Many missionaries are discovering that more attention and understanding of the Gospel comes to indigenous peoples when common ground between the religions is built upon by the missionary, rather the Gospel being presented as totally foreign to anything the hearers know.
This is similar to discoveries of missionaries in past centuries that the indigenous peoples need the Gospel translated into terms they can understand and are already familiar with in their own religion.
This approach also found that indigenous peoples believing in other religions often do not appreciate (and even cannot understand) the Gospel of Jesus Christ because of the language the Gospel is express in, or the cultural differences that the Gospel is encased in, or even the negating spirit (toward their religious ideas or idolatries) that is expressed by those presenting the Gospel.
Protestant missionaries in the 19th and 20th centuries, by searching for common ideas shared by both Christianity and the other religion, have discovered bridges to the Gospel could be utilized, just as the Roman Catholic missionaries discovered in earlier centuries.
This general approach, called “Fulfillment Theory,” has increasingly been written about in the past two centuries. Some have even posited it as a way of seeing Jesus as the fulfillment of the highest aspirations of many of the major religions of the world. There are also some dramatic examples of how it works out in specific situations.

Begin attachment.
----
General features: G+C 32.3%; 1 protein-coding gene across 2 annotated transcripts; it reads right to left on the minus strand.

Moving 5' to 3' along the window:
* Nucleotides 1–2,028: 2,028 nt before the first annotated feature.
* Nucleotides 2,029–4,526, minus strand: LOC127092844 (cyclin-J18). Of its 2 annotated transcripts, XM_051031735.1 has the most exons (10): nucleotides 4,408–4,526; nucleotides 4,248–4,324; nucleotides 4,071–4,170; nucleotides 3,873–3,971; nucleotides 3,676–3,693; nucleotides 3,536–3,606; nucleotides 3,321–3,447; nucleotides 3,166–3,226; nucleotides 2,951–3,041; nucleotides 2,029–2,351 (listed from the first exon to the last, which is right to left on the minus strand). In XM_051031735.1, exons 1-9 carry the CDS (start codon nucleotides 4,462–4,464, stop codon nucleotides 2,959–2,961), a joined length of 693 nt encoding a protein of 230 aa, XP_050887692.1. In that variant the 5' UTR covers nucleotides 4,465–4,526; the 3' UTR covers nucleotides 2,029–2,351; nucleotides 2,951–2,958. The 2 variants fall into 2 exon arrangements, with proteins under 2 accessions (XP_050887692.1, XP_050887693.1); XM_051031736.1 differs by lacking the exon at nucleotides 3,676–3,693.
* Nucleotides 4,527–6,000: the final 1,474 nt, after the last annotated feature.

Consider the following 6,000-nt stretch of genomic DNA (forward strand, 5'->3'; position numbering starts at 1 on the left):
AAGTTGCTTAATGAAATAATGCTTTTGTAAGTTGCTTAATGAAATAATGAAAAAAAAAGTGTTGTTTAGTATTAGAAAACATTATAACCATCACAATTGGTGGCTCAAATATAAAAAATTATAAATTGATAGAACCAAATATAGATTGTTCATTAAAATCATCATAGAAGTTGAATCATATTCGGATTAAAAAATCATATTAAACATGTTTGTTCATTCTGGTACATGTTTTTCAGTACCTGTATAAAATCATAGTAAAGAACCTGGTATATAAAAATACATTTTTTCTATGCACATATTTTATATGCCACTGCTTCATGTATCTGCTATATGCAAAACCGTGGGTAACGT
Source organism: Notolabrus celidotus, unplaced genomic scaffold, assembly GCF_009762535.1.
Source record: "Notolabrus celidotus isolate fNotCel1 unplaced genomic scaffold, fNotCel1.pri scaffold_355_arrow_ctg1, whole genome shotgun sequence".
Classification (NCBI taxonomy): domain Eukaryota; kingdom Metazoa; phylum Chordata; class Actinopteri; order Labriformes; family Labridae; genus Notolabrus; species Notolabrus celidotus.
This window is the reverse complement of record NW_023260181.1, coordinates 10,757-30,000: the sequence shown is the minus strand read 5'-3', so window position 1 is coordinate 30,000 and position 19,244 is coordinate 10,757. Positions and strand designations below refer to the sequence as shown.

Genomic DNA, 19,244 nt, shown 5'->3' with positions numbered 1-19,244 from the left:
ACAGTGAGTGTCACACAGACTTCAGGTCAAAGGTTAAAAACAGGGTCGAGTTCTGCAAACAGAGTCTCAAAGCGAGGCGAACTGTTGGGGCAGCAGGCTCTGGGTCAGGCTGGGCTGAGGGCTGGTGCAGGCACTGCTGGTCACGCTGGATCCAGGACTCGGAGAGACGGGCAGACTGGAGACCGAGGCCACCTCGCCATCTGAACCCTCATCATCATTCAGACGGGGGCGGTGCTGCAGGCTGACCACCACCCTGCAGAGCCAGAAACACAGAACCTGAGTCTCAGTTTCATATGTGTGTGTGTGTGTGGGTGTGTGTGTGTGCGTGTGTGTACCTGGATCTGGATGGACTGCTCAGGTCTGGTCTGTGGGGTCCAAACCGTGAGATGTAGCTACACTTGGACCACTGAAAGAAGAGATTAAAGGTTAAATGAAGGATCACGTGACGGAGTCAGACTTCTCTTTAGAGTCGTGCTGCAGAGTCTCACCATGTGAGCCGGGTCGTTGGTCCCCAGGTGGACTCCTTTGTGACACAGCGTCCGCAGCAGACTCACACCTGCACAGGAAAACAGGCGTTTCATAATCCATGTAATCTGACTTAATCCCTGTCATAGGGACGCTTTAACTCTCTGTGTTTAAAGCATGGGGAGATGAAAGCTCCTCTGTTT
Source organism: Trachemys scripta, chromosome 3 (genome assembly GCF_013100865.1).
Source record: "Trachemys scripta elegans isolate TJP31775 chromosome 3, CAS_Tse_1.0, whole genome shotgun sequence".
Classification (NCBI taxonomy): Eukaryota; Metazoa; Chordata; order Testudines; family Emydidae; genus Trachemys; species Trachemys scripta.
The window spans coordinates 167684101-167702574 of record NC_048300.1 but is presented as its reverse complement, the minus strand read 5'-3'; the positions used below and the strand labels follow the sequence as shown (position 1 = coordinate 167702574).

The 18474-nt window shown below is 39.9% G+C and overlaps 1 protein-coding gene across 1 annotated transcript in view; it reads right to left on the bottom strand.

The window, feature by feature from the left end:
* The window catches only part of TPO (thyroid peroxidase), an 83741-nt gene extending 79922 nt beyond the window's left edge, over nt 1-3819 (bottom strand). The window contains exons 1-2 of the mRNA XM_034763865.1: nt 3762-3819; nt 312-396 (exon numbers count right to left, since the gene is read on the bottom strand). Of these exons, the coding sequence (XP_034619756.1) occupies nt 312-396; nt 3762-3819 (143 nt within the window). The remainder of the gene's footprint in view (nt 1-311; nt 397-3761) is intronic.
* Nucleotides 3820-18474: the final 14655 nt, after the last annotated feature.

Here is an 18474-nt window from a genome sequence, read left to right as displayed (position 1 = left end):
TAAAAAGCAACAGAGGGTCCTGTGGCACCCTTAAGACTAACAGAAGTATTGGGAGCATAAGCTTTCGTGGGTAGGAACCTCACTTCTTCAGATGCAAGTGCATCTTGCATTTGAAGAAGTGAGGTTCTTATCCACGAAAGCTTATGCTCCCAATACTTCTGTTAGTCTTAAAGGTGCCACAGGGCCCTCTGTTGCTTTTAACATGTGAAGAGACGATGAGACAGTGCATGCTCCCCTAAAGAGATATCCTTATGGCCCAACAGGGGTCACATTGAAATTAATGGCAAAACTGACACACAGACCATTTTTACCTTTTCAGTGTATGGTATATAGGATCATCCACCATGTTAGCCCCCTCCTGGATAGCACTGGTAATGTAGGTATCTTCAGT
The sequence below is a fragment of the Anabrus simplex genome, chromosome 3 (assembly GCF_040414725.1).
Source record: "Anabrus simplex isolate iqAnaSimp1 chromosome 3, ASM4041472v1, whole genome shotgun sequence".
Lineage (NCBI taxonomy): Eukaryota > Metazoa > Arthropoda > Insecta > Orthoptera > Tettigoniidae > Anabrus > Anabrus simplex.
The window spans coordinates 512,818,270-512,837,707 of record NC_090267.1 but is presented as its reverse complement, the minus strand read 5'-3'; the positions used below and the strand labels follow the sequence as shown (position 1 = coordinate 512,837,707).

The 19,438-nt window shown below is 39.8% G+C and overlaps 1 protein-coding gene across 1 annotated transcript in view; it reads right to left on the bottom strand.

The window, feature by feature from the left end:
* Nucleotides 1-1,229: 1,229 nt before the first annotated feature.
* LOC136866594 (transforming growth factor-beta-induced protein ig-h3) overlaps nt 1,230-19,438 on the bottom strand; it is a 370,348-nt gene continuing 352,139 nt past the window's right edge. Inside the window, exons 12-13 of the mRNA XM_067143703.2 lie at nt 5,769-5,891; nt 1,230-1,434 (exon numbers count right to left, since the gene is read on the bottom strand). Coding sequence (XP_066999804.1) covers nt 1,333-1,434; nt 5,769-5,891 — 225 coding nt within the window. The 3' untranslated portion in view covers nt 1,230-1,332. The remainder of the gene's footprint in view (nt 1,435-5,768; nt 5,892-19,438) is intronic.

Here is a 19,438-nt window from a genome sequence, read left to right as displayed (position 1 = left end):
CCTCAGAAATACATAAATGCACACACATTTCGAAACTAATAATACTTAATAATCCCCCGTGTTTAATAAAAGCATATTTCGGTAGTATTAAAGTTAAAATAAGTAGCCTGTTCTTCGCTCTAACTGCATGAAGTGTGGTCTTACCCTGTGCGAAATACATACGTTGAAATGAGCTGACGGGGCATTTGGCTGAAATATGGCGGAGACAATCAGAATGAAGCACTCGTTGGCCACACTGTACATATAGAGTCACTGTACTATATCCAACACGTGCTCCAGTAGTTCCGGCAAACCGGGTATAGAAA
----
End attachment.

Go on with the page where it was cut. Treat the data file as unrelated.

Don Richardson’s book, Peace Child, for example, shows how he as a missionary in the 1960s discovered a “redemptive analogy” in the beliefs of the Sawi tribe in Irian Jaya or what is now New Guinea (the eastern part of Indonesia), which eventually led to a massive turning of this tribe to Christ and a breaking up of some of the tribes centuries-old practices of cannibalism!
A current missionary in Japan, David Marshall, has now written two books citing numerous analogies between Christianity (or specific Christian teachings or events) and ideas/beliefs within the major religions of the world: True Son of Heaven, How Jesus Fulfills the Chinese Culture and Jesus and the Religions of Man.
Marshall's article "The Tao Made Flesh, Rediscovering the ancient roots of Chinese Christianity” reviews another book's attempt to trase the interactions of Nestorian Christians with the Taoism they encountered in China in the early centuries of the Christian movement. Though the book was not written by an evangelical and is not particularly favorable to a conservative view of Christian faith, it does make many interesting and valuable connections between early Chinese beliefs and Christianity, which Marshall points out.